Black history still an important part of American history

With Thanksgiving out of sight, Christmas around the corner and a new year on the way, Priscilla Hawkins is already 9 months ahead of the game, having been preparing since March for Black History Month.

Each year for the past 15 years, Hawkins has organized the Black History Month Festival. In addition to the festival, Hawkins developed a souvenir journal that features a list of Black History Month events going on in the Tallahassee community.

Hawkins shared more about how the idea for this festival came about.

“In 1991, I was working in publicity and promotions for the Miss Black Orlando Pageant,” Hawkins said. “After she was chosen my first order of business was to find activities or events that she could be a part of.”

After calling around to 13 different black organizations to inquire about their plans for Black History Month, Hawkins received the same disappointing answer.

“They all said call us back at the end of January and we’ll let you know. By this time Black History Month had been nationally recognized for the past 10 years, which meant to me no one was planning,” Hawkins said.

Hawkins took matters in her own hands. She tried to find everything that was happening in Orlando and compile it in a book. In the end she came up with four ideas: creating a souvenir journal, nominating honorees, holding a kick-off reception with cultural performances and having a closing event.

The purpose for the festival and the souvenir journal is to make the community aware of the different cultural events that are available during the month of February and encourage better planning.

“The problem is that people don’t start planning early,” Hawkins said. “Often black history events are not planned until the end of January. We want people to uphold a certain mindset. We’re encouraging others to plan ahead,” she continued.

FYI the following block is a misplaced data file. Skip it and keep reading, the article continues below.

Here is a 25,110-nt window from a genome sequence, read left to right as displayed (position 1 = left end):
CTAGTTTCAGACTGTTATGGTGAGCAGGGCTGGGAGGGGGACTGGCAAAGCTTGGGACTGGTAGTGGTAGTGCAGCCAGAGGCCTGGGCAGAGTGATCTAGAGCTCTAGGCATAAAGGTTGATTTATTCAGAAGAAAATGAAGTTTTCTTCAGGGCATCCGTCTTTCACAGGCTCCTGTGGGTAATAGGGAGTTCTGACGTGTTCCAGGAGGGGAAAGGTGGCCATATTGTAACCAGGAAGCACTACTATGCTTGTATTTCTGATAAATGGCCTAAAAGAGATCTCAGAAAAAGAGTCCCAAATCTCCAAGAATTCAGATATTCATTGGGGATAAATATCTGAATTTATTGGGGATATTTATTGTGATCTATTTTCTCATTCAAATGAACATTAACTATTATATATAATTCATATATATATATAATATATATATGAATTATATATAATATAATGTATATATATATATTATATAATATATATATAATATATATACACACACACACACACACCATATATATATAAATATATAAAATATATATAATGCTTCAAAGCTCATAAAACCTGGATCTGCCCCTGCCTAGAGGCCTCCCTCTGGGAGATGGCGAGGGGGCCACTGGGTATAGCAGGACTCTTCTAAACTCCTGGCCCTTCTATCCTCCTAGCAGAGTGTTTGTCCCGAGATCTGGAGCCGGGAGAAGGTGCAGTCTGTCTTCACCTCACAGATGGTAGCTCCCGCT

After the success of the festival and the souvenir journal in Orlando for seven years and in Atlanta for two years, Hawkins brought the festivities to Tallahassee and is preparing for its third year here.

Between March and April, Hawkins began identifying lead partners, media partners and committee planners to help organize, host and plan events. This year some of the lead community partners are the Wakulla County Christian Coalition, Florida A&M University’s School of Journalism & Graphic Communication, the Tallahassee Democrat, Cumulus radio station, WCTV Channel 6, and the Capital Outlook.

Hawkins said she is hopeful participation in the journal will increase since there is a real incentive for being involved.

“For a small fee you don’t just get your event listed in the souvenir journal, but in the newspapers, on the five radio stations, on television and on various Web sites.” Hawkins said. “We really want people to see the benefit of getting their items to us early, because we have really good media partners.”

Right now there are no FAMU student organizations listed, which is a bit surprising to Hawkins.

“With FAMU being a partner there should be plenty of student organizations involved,” she said. “This is a good way for the campus to invite the community.”

Although FAMU’s student organizations haven’t been featured in previous years, faculty from the Office of Student Union & Activities are doing their best to make a change.

“It’s simply a matter of not knowing, but now that we know, I would be more than happy to get that information out so we can see more Rattlers out in the community,” said Saundra Inge, associate director of OSUA.

Morolake Laosebikan-Buggs, director of OSUA, echoed Inge’s sentiments.

“We are definitely going to do our best to get that information out to the various groups and organizations on campus,” Buggs said.

The deadline for event list forms is Dec.15. Forms are available in the Journalism Division Office. Forms can also be e-mailed or faxed by Priscilla Hawkins, who can be contacted at or by phone at (850) 224-0152/877-0453.